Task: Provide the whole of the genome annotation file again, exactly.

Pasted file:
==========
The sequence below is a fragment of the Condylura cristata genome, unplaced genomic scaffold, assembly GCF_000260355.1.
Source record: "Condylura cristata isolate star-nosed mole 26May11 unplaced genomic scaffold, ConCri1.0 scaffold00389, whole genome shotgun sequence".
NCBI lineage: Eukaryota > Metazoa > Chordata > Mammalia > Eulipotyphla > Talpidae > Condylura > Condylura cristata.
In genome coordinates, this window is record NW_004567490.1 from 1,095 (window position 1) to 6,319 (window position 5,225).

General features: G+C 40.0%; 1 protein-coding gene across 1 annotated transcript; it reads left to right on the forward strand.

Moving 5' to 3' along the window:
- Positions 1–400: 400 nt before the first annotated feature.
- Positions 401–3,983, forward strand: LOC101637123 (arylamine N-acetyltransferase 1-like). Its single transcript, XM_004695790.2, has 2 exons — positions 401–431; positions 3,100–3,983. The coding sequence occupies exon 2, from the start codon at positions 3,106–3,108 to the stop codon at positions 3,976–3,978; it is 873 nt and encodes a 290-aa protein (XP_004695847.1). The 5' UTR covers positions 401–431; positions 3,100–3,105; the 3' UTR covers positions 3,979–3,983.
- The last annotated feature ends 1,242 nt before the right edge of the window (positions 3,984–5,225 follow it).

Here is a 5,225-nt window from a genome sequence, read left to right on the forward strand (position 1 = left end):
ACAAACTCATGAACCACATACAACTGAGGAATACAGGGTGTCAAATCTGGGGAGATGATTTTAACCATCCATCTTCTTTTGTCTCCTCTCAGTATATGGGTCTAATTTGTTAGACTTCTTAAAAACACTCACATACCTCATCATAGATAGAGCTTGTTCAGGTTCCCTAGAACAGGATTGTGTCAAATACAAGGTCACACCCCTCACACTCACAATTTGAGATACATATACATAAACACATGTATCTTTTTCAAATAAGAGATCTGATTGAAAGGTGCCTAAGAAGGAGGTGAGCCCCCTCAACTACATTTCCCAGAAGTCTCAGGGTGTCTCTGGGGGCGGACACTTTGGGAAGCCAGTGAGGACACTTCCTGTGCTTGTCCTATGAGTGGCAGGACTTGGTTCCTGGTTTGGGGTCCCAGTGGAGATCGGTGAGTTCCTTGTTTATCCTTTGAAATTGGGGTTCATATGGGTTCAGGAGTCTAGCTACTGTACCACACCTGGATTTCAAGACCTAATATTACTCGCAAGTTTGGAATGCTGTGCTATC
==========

The sequence below is a fragment of the Condylura cristata genome, unplaced genomic scaffold, assembly GCF_000260355.1.
Source record: "Condylura cristata isolate star-nosed mole 26May11 unplaced genomic scaffold, ConCri1.0 scaffold00389, whole genome shotgun sequence".
NCBI lineage: Eukaryota > Metazoa > Chordata > Mammalia > Eulipotyphla > Talpidae > Condylura > Condylura cristata.
In genome coordinates, this window is record NW_004567490.1 from 1,095 (window position 1) to 6,319 (window position 5,225).

General features: G+C 40.0%; 1 protein-coding gene across 1 annotated transcript; it reads left to right on the forward strand.

Moving 5' to 3' along the window:
- Positions 1–400: 400 nt before the first annotated feature.
- Positions 401–3,983, forward strand: LOC101637123 (arylamine N-acetyltransferase 1-like). Its single transcript, XM_004695790.2, has 2 exons — positions 401–431; positions 3,100–3,983. The coding sequence occupies exon 2, from the start codon at positions 3,106–3,108 to the stop codon at positions 3,976–3,978; it is 873 nt and encodes a 290-aa protein (XP_004695847.1). The 5' UTR covers positions 401–431; positions 3,100–3,105; the 3' UTR covers positions 3,979–3,983.
- The last annotated feature ends 1,242 nt before the right edge of the window (positions 3,984–5,225 follow it).

Here is a 5,225-nt window from a genome sequence, read left to right on the forward strand (position 1 = left end):
ACAAACTCATGAACCACATACAACTGAGGAATACAGGGTGTCAAATCTGGGGAGATGATTTTAACCATCCATCTTCTTTTGTCTCCTCTCAGTATATGGGTCTAATTTGTTAGACTTCTTAAAAACACTCACATACCTCATCATAGATAGAGCTTGTTCAGGTTCCCTAGAACAGGATTGTGTCAAATACAAGGTCACACCCCTCACACTCACAATTTGAGATACATATACATAAACACATGTATCTTTTTCAAATAAGAGATCTGATTGAAAGGTGCCTAAGAAGGAGGTGAGCCCCCTCAACTACATTTCCCAGAAGTCTCAGGGTGTCTCTGGGGGCGGACACTTTGGGAAGCCAGTGAGGACACTTCCTGTGCTTGTCCTATGAGTGGCAGGACTTGGTTCCTGGTTTGGGGTCCCAGTGGAGATCGGTGAGTTCCTTGTTTATCCTTTGAAATTGGGGTTCATATGGGTTCAGGAGTCTAGCTACTGTACCACACCTGGATTTCAAGACCTAATATTACTCGCAAGTTTGGAATGCTGTGCTATC